Compare any two graphics cards:
Radeon HD 6870 vs Radeon HD 7770
IntroThe Radeon HD 6870 has a GPU core speed of 900 MHz, and the 1024 MB of GDDR5 memory runs at 1050 MHz through a 256-bit bus. It also is made up of 1120 SPUs, 56 TAUs, and 32 Raster Operation Units.
Compare those specifications to the Radeon HD 7770, which comes with GPU core speed of 1000 MHz, and 1024 MB of GDDR5 memory set to run at 1125 MHz through a 128-bit bus. It also is made up of 640 SPUs, 40 Texture Address Units, and 16 Raster Operation Units.
(No game benchmarks for this combination yet.)
Power Usage and Theoretical Benchmarks
Power Consumption (Max TDP)
Theoretically speaking, the Radeon HD 6870 should perform a lot faster than the Radeon HD 7770 overall. (explain)
Texel RateThe Radeon HD 6870 will be much (approximately 26%) faster with regards to AF than the Radeon HD 7770. (explain)
Pixel RateThe Radeon HD 6870 should be a lot (approximately 80%) faster with regards to anti-aliasing than the Radeon HD 7770, and also will be able to handle higher resolutions without losing too much performance. (explain)
Please note that the above 'benchmarks' are all just theoretical - the results were calculated based on the card's specifications, and real-world performance may (and probably will) vary at least a bit.
Please note that the price comparisons are based on search keywords - sometimes it might show cards with very similar names that are not exactly the same as the one chosen in the comparison. We do try to filter out the wrong results as best we can, though.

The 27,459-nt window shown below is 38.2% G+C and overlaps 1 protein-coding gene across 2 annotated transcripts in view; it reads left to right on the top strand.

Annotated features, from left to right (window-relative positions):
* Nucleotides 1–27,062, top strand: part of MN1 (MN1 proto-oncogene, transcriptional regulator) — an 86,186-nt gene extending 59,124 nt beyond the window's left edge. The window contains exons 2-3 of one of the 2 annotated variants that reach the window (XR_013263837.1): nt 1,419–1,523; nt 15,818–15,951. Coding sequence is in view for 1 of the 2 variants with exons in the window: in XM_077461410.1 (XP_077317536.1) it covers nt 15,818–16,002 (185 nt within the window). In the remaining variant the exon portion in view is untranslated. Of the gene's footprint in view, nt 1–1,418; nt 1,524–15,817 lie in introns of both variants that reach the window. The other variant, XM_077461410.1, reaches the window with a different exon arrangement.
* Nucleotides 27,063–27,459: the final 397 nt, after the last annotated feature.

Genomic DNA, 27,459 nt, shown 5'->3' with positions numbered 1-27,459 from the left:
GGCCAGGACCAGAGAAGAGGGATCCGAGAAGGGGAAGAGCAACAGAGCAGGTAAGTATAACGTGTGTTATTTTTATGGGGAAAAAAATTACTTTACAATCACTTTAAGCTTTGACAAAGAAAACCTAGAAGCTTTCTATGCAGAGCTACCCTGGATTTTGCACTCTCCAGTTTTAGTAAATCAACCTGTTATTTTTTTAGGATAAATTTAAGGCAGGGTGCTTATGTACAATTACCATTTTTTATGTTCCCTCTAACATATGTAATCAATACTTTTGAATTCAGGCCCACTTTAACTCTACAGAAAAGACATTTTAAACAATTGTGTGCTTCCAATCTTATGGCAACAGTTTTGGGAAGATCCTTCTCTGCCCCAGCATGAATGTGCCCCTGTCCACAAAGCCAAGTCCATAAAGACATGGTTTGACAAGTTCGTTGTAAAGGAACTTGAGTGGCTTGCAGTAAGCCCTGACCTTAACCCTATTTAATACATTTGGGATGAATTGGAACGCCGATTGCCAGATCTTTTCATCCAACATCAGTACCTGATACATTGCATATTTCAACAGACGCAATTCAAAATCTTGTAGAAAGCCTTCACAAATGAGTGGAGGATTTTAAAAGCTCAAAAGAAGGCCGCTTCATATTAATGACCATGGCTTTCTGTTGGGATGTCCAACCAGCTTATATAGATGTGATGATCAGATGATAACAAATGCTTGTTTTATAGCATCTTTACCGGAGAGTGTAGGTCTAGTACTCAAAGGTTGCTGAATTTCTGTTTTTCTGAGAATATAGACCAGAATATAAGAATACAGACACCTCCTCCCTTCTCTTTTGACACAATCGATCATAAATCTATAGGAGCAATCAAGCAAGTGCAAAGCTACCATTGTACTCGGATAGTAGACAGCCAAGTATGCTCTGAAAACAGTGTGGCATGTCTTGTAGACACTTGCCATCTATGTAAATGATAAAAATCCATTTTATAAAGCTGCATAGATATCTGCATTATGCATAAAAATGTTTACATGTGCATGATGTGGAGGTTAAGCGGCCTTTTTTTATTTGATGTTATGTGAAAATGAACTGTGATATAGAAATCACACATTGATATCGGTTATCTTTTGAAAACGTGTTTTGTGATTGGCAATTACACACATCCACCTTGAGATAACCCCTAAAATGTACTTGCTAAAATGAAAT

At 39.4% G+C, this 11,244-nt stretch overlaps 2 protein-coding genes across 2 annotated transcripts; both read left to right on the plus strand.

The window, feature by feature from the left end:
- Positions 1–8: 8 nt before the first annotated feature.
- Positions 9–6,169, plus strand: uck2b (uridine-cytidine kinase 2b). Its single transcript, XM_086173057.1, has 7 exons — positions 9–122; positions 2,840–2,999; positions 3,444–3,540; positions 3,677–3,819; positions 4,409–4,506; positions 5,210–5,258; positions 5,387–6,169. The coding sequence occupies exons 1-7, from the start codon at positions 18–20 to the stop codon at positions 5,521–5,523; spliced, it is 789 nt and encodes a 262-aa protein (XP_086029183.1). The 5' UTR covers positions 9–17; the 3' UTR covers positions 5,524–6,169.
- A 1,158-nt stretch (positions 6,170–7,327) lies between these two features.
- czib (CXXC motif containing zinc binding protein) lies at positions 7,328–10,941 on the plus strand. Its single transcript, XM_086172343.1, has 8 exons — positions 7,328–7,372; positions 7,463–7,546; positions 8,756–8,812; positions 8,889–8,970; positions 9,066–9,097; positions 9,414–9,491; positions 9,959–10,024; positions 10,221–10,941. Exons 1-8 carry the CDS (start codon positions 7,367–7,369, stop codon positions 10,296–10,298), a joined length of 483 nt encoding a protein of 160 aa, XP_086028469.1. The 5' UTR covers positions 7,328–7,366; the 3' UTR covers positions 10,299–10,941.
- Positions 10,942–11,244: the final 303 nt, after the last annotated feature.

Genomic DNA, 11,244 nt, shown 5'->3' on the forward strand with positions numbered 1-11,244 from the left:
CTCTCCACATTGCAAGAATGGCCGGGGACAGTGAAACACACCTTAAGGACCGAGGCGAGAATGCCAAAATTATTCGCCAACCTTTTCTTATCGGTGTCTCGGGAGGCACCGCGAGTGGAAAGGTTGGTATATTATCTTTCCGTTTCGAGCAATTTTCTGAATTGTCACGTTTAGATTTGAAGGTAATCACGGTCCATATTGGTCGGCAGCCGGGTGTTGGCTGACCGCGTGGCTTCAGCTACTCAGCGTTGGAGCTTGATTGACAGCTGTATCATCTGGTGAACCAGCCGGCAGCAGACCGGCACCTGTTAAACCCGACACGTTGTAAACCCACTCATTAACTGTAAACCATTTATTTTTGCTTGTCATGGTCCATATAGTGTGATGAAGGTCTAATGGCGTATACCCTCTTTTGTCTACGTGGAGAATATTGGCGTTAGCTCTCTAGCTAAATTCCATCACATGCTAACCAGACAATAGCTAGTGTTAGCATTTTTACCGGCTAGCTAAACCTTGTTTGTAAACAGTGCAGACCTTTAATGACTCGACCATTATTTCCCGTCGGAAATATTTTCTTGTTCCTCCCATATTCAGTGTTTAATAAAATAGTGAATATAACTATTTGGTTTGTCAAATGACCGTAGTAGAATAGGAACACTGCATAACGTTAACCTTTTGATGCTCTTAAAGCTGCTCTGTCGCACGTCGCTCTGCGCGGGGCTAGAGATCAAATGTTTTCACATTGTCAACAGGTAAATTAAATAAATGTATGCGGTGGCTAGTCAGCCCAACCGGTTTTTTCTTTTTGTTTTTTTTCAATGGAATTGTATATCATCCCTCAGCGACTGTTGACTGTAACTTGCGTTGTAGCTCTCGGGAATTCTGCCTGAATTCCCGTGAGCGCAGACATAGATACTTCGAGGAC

Memory Bandwidth: Bandwidth is the max amount of data (in units of megabytes per second) that can be transported past the external memory interface in a second. It's calculated by multiplying the card's bus width by its memory speed. If the card has DDR type RAM, it must be multiplied by 2 once again. If DDR5, multiply by 4 instead. The better the card's memory bandwidth, the faster the card will be in general. It especially helps with AA, HDR and high resolutions.
Texel Rate: Texel rate is the maximum number of texture map elements (texels) that can be applied in one second. This figure is worked out by multiplying the total amount of texture units by the core clock speed of the chip. The higher the texel rate, the better the card will be at texture filtering (anisotropic filtering - AF). It is measured in millions of texels processed per second.
Pixel Rate: Pixel rate is the maximum amount of pixels the video card could possibly record to the local memory in a second - measured in millions of pixels per second. The number is calculated by multiplying the number of ROPs by the the card's clock speed. ROPs (Raster Operations Pipelines - sometimes also referred to as Render Output Units) are responsible for drawing the pixels (image) on the screen. The actual pixel rate is also dependant on lots of other factors, most notably the memory bandwidth - the lower the memory bandwidth is, the lower the ability to get to the max fill rate.